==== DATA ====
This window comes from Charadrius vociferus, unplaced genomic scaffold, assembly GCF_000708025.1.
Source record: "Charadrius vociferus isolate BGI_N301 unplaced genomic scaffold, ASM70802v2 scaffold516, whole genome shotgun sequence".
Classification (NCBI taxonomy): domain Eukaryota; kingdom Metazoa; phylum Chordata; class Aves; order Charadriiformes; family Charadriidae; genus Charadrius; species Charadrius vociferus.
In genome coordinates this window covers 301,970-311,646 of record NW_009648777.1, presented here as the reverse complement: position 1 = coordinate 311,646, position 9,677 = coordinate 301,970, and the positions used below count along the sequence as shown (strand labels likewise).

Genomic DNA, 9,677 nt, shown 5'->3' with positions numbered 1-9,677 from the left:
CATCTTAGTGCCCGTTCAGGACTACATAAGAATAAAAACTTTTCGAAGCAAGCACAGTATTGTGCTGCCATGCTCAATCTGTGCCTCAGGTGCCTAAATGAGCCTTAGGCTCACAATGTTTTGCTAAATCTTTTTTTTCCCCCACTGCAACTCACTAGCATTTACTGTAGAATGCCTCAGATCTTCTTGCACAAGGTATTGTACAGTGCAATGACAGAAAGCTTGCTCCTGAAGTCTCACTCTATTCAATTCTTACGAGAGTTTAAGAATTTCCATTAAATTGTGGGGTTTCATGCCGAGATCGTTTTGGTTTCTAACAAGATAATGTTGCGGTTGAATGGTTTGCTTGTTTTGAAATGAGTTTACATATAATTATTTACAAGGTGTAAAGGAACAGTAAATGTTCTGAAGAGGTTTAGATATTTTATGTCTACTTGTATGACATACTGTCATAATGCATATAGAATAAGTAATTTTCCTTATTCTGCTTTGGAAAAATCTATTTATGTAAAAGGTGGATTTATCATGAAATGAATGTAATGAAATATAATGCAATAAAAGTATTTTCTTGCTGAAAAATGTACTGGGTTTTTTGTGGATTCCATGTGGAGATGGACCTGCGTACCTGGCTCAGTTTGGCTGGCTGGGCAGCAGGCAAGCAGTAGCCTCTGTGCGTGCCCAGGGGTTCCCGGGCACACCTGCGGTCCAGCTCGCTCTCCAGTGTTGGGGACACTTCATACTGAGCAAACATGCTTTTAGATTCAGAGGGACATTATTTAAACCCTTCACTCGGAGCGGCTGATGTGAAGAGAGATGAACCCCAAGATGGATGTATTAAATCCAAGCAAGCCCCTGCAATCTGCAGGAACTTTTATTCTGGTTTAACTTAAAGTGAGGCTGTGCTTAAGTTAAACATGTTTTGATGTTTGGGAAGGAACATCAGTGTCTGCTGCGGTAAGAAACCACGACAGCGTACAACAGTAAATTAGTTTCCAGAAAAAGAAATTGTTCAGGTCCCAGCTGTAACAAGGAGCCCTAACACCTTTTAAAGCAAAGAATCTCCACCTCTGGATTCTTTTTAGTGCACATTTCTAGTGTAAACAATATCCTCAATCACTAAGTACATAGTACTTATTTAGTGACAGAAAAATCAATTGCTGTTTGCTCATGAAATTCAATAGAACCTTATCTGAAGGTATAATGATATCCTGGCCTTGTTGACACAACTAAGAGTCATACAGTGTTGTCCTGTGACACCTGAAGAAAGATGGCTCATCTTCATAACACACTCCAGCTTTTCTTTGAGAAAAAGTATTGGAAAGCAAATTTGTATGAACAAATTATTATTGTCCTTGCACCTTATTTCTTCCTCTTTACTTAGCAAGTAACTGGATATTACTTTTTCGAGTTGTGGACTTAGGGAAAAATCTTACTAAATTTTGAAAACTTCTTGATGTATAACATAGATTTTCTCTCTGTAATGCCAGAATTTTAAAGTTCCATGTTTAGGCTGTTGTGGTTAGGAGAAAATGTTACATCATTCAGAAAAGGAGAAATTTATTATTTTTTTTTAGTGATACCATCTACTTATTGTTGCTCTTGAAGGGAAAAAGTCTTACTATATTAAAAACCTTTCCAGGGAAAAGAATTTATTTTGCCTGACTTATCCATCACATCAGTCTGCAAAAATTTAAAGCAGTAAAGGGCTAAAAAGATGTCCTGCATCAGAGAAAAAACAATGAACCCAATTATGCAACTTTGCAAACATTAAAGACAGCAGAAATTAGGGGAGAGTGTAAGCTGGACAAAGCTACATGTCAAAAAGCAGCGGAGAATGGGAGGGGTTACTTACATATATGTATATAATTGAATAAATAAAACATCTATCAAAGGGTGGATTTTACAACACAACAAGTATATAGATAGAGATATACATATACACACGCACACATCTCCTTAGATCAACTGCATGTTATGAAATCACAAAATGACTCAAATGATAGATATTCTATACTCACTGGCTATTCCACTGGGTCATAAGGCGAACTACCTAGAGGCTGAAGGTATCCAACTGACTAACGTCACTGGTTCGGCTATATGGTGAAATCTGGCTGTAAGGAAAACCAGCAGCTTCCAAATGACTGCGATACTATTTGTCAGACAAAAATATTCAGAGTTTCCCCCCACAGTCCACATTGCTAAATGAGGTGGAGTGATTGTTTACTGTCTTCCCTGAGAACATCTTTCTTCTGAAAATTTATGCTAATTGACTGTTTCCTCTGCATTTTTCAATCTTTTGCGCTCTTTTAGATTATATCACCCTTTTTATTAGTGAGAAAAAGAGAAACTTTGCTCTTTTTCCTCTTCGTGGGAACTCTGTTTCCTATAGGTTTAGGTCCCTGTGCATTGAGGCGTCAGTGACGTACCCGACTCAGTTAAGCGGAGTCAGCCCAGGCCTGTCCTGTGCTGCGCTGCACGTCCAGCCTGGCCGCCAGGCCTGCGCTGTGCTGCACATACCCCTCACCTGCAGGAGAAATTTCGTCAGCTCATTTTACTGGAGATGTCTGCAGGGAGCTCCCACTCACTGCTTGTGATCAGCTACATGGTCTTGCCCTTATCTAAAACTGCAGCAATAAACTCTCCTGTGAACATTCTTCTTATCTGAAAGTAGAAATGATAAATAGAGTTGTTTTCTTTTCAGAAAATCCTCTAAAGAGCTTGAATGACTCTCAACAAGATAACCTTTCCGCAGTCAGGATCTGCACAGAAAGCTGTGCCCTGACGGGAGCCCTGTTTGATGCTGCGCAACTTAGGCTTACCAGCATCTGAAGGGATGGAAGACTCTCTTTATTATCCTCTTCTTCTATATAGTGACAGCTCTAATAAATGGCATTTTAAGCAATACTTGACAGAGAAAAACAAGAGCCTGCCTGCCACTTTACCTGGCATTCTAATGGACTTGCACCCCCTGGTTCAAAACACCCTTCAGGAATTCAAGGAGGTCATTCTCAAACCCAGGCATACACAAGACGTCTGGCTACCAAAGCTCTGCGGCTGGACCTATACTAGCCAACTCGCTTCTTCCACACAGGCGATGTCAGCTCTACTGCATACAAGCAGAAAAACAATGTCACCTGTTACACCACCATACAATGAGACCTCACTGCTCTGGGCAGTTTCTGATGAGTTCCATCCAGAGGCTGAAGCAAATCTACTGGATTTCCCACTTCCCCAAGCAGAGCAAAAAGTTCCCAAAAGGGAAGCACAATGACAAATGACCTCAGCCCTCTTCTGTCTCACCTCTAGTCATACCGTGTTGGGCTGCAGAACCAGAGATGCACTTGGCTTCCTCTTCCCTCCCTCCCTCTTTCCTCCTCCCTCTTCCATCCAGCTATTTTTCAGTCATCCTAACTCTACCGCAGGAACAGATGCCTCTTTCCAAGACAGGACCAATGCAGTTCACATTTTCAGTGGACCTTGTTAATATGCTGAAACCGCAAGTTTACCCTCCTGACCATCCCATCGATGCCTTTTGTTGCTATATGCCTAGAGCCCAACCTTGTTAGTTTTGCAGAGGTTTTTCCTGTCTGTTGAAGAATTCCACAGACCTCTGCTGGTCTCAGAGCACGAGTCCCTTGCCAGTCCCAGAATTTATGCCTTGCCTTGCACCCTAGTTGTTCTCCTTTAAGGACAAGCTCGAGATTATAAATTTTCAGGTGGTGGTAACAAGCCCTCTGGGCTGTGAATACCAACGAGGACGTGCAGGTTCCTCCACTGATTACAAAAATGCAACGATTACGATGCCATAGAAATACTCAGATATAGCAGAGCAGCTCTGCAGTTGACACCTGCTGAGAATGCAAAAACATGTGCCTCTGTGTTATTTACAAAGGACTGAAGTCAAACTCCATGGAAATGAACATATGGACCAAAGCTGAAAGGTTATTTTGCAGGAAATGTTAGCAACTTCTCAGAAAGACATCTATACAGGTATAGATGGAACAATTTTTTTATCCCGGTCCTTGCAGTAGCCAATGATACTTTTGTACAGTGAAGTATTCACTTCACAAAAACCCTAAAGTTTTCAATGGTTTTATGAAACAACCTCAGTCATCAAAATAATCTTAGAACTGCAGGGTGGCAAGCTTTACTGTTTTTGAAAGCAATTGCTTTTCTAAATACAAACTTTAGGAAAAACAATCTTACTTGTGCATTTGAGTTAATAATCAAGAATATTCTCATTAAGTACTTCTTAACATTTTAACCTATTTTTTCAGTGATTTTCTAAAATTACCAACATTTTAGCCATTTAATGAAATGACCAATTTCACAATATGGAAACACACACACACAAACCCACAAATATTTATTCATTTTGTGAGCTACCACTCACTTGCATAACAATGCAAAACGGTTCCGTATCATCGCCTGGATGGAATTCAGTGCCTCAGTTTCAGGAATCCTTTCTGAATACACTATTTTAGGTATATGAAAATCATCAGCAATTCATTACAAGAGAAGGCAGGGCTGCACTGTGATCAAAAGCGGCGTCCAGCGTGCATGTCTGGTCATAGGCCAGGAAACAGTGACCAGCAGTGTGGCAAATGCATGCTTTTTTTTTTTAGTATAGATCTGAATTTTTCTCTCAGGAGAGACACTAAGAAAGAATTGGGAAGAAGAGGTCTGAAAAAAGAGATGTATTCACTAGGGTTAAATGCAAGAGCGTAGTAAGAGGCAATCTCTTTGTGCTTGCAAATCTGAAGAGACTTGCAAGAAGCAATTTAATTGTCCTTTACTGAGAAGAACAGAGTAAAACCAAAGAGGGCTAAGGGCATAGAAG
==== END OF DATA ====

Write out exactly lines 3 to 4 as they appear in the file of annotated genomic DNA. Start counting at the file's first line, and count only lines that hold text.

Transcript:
Classification (NCBI taxonomy): domain Eukaryota; kingdom Metazoa; phylum Chordata; class Aves; order Charadriiformes; family Charadriidae; genus Charadrius; species Charadrius vociferus.
In genome coordinates this window covers 301,970-311,646 of record NW_009648777.1, presented here as the reverse complement: position 1 = coordinate 311,646, position 9,677 = coordinate 301,970, and the positions used below count along the sequence as shown (strand labels likewise).